The University Record, May 20, 1997
Edmund H. (Ned) Creeth, professor emeritus of English, died April 24 at St. Joseph Mercy Hospital. He was 69.
Creeth, who received a Ph.D. from the University of California, Berkeley, in 1956, began his academic career as a lecturer at Berkeley, then served as an instructor at Pomona College before joining the U-M in 1958 as an instructor. He was appointed professor in 1974.
Creeth taught in two principal areas, Renaissance literature and creative writing. His scholarly work includes an important book on the medieval origins of Shakespeare's stagecraft, Mankynde in Shakespeare (1976) and two edited collections, Tudor Plays (1966) and Tudor Prose 1513-1570 (1979), as well as a monthly column for many years in the Shakespeare Newsletter.
On Creeth's retirement, former department Chair Russell Fraser wrote: "Perhaps what distinguishes his career is his long and devoted commitment to creative writing. At least once every year since 1973, he has taught this extremely difficult subject, supplementing classroom instruction with some fifty courses in Independent Study. Out of the teaching his own work has flowered, notably the much-praised novel Deerlover (1987)."
Creeth also served for 20 years as associate editor of Michigan Quarterly Review, the U-M's scholarly and literary journal. Editor Laurence Goldstein said: "Ned's devotion to MQR cannot be overstated; he helped screen fiction manuscripts, and read the page proofs for 80 issues with an eagle eye. He certainly helped shape the direction MQR has taken since 1978 by means of his wise advice, his shrewd sense of editorial purpose, and his informed sympathy with the aims of scholars and creative writers."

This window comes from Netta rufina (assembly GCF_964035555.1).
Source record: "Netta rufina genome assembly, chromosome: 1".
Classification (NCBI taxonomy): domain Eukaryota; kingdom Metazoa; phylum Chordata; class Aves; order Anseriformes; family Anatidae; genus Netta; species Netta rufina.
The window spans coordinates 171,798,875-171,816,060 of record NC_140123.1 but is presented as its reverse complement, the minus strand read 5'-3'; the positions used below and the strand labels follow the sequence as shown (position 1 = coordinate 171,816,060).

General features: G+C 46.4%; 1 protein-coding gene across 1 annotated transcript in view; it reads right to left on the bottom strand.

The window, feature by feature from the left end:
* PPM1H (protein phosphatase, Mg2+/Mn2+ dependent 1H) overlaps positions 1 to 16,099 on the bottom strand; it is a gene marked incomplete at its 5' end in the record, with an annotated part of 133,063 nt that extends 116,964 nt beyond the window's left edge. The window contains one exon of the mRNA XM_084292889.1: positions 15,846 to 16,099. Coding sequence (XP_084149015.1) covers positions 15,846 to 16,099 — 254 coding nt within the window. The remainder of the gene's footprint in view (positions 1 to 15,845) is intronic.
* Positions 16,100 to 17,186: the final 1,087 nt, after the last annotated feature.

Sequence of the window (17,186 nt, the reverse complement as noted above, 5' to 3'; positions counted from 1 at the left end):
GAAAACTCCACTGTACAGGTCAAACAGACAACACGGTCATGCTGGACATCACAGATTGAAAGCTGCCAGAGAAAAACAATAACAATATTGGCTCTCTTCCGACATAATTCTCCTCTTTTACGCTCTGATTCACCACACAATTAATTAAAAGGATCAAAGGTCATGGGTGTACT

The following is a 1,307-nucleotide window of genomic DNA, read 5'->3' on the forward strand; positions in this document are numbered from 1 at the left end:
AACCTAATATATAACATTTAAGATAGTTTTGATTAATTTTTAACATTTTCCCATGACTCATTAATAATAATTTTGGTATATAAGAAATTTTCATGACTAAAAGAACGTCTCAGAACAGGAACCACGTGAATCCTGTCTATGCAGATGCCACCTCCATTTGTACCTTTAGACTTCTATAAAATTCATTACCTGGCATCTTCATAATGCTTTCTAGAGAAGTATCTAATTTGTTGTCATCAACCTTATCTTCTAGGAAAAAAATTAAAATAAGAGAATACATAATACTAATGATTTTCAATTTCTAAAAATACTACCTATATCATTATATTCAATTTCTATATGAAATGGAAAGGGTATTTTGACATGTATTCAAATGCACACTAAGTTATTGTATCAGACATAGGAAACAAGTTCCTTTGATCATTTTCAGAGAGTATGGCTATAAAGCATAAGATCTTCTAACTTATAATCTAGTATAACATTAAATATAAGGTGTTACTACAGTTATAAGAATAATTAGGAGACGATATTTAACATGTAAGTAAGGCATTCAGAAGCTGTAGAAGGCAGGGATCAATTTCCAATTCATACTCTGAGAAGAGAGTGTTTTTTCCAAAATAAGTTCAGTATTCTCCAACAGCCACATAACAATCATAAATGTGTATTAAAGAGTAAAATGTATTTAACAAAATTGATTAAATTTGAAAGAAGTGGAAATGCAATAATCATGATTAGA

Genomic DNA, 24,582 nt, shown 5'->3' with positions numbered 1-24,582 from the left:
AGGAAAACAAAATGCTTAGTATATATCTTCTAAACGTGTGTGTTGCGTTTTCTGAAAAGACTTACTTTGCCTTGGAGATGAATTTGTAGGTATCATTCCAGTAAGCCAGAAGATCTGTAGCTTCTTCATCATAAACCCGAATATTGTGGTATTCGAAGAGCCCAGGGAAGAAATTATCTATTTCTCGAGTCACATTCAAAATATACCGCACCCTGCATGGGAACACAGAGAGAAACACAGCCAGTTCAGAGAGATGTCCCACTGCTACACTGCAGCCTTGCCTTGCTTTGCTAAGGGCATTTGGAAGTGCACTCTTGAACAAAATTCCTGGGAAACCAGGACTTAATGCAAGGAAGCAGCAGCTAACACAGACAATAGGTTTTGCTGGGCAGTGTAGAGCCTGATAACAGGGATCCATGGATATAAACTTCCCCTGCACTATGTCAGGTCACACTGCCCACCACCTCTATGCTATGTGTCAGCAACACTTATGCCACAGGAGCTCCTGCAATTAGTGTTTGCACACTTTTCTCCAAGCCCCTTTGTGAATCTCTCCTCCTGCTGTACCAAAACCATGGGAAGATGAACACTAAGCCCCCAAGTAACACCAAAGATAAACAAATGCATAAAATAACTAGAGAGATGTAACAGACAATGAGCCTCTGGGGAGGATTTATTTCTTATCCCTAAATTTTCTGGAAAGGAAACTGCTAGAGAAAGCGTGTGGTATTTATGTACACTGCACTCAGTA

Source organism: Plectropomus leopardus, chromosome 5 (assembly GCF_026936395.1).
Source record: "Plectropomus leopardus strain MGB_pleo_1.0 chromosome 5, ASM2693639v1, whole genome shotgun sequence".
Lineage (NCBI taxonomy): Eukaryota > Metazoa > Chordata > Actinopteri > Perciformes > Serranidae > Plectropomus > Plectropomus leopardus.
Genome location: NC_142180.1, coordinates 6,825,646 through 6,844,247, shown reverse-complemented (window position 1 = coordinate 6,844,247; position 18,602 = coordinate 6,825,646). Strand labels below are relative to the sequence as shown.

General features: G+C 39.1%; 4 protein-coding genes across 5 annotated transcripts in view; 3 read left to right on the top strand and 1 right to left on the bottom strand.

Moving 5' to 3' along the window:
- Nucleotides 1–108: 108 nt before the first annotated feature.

In addition, Creeth served on almost every departmental committee over the years, including the Executive Committee. He also was LS&A general counselor in 1960-65 and a member of the Scholarship Committee, Senate Assembly and the University Club Board of Directors.
Creeth was born April 11, 1928, in Oakland, Calif. He is survived by his wife, Susan; son, Timothy, and his wife Lainie; daughter, Sara Jane, and her husband Jay Harder; grandchildren, Sarah and Tracy; brother, Norman; and nine cats.
Memorial contributions may be made to the Friends of the Gilbert and Sullivan Society, c/o Margaret Warrick, 228 Eighth St., Ann Arbor, MI 48103.
Irving J. Cantrall, professor emeritus of zoology and curator emeritus of insects at the Museum of Zoology, died in Ann Arbor May 9. He was 87.
Cantrall was an internationally recognized expert on Orthoptera (grasshoppers and related insects). He expanded and improved the Orthoptera collection at the Museum of Zoology, making it one of the finest in the world. Cantrall also spent eight years in residence at the Edwin S. George Reserve and was instrumental in developing the Reserve into a nationally prominent field research facility.